In the middle of the worst pandemic in a century, communities around the country are welcoming at least 70,000 Afghans to the United States. Our organizations, Ascentria Care Alliance and the International Institute of New England (IINE), expect to resettle more than 200 Afghans in the Granite State by the middle of February, nearly three times as many refugees as New Hampshire welcomed in all of last year.
The experiences of Afghan evacuees are a sobering reminder of the trauma refugees face when fleeing their home countries. In their evacuations, Afghans in our services left everything behind — homes, personal possessions, friends and family. They worry about loved ones living in a nation that is quickly becoming the world’s greatest humanitarian crisis.
According to the United Nations, conditions in Afghanistan are driving millions of people to famine, only 17% of the country’s health clinics are functional, and the UN projects that all but 3% of the country’s population will be living below the international poverty line by the middle of 2022.
Our organizations are helping evacuated Afghans transition to new lives and a fresh start in the United States while they recover from threats to their lives and displacement. Partnering with volunteers and community leaders, our teams are working tirelessly to find Afghan families homes and apartments, enroll them in public benefits and healthcare programs, ensure access to mental health support, prepare their children for school, teach them English and a new culture, and introduce them to a job market eager for new talent.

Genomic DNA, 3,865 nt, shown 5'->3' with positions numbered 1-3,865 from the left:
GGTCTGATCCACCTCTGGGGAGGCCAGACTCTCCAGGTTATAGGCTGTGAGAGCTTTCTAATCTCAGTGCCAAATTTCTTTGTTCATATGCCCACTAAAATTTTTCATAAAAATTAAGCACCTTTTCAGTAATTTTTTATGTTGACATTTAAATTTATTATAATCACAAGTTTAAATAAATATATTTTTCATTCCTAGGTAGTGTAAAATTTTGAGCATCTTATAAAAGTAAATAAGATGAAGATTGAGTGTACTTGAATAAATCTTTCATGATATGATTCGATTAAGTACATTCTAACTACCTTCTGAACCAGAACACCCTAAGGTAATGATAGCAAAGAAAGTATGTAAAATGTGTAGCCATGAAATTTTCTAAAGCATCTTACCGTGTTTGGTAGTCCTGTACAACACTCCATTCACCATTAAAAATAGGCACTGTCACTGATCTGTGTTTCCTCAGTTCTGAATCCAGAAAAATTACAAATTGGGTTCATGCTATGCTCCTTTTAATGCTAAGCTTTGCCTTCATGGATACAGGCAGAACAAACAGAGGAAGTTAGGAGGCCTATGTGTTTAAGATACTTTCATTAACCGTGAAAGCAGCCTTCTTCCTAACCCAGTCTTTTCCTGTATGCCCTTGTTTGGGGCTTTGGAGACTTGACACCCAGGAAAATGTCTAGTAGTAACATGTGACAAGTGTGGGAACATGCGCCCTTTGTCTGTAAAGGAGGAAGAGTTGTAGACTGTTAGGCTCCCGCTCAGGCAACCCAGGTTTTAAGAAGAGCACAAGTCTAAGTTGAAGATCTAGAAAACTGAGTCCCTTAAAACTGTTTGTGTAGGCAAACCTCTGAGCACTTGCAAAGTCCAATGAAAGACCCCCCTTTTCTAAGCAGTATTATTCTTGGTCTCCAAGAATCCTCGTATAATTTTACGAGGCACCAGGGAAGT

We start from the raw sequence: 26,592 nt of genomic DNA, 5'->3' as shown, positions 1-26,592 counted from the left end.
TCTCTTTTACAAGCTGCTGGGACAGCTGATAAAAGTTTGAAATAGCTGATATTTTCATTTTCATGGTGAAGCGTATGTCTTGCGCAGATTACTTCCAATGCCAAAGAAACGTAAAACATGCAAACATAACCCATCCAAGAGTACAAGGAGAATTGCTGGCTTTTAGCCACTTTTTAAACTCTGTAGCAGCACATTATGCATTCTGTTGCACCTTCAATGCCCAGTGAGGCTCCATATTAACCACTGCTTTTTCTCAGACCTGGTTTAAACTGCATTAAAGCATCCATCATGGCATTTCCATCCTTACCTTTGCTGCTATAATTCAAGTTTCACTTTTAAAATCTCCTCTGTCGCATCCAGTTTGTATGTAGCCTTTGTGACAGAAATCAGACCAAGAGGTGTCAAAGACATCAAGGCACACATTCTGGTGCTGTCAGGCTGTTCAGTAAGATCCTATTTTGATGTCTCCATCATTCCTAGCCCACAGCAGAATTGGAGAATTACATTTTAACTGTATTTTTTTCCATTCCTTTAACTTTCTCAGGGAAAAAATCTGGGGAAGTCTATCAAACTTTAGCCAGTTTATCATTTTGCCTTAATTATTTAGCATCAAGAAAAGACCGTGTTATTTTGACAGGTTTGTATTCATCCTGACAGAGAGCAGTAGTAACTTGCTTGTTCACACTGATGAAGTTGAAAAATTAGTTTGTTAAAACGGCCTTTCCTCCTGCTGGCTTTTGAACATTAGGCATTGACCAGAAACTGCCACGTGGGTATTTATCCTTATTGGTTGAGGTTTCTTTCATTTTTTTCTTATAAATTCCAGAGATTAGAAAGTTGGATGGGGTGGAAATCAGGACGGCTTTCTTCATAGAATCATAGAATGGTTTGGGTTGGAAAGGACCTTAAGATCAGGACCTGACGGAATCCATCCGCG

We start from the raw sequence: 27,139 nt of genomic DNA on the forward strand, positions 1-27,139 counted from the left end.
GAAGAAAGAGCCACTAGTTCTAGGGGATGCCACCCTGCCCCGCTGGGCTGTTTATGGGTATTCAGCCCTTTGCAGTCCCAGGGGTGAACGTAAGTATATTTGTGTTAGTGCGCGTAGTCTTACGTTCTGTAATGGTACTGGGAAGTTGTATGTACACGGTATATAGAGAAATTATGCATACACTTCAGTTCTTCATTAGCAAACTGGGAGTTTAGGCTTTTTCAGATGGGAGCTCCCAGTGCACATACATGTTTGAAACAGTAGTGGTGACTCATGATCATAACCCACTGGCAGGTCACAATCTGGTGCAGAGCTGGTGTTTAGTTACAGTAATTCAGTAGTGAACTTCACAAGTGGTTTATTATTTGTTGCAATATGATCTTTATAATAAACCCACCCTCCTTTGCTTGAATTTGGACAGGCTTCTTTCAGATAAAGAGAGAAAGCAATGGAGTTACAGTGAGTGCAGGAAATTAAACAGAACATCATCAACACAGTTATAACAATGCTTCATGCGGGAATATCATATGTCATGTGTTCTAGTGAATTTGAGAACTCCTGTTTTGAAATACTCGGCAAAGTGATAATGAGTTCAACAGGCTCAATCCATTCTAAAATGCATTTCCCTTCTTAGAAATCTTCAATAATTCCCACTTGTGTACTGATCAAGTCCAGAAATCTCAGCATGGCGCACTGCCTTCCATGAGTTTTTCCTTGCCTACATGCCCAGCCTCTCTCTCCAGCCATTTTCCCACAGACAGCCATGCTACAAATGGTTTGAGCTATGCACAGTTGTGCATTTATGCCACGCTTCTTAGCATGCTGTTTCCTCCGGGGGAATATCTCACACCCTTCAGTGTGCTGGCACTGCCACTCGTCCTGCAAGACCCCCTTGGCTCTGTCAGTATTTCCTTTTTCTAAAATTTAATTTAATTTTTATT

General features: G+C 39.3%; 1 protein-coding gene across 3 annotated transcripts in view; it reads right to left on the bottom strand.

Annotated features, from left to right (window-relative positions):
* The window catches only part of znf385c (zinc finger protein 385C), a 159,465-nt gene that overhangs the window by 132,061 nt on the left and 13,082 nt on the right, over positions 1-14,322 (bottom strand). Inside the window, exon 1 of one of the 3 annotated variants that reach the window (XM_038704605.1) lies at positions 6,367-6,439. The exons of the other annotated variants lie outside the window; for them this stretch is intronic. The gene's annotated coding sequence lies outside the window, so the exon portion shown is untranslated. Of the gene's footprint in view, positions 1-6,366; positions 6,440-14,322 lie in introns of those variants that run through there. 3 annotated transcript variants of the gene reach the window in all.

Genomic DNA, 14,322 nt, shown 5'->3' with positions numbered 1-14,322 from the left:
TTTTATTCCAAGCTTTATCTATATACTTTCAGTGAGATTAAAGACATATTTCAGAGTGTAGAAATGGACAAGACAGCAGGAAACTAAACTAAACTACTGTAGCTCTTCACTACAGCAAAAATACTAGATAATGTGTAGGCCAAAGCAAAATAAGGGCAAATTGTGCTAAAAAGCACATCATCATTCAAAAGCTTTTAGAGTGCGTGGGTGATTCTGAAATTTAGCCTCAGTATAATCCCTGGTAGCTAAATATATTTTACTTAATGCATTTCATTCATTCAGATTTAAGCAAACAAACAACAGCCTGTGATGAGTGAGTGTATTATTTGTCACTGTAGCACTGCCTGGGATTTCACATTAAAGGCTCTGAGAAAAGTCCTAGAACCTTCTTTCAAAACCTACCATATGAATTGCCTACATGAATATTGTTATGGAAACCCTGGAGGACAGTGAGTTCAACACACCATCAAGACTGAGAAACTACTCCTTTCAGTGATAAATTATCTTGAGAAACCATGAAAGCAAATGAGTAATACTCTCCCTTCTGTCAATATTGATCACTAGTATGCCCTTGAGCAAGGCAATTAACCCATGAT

While this effort has put a tremendous strain on the resources of our agencies, it has also highlighted the goodwill within our communities, government agencies and philanthropic organizations. This fall, as the state determined how best to use American Rescue Plan Act (ARPA) funds, Gov. Chris Sununu and his staff studied the needs of our clients who arrive with no income and proposed to fund new positions in our agencies to help Afghan evacuees secure housing and access rental assistance funds. With the support of the Legislative Fiscal Committee and the Executive Council, it became a reality. The practical solution the governor came up with and the bipartisan support that followed is a model for the rest of the nation.
The New Hampshire Charitable Foundation has provided significant funding from its donors, and several community groups have formed around the state to provide wrap-around care to complement the work of our resettlement teams. Faith organizations have donated funds, some community members have made their homes available, and people of varied backgrounds have contributed goods, gift cards and much more.
Embracing and welcoming new neighbors is a fundamental part of our national character. Every group that comes to this country stands on the shoulders of the immigrants that have come before them and makes economic and cultural contributions that create a stronger and more vibrant nation. Over time, our new friends from Afghanistan will do the same.
On behalf of the Afghans whom we have come to know and respect, we thank the residents and leaders of New Hampshire for welcoming them at the most difficult moment of their lives.
(Crissie Ferrara is the program manager for Services for New Americans at Ascentria Care Alliance. Henry Harris, MSW, is the managing director of the New Hampshire office of the International Institute of New England.)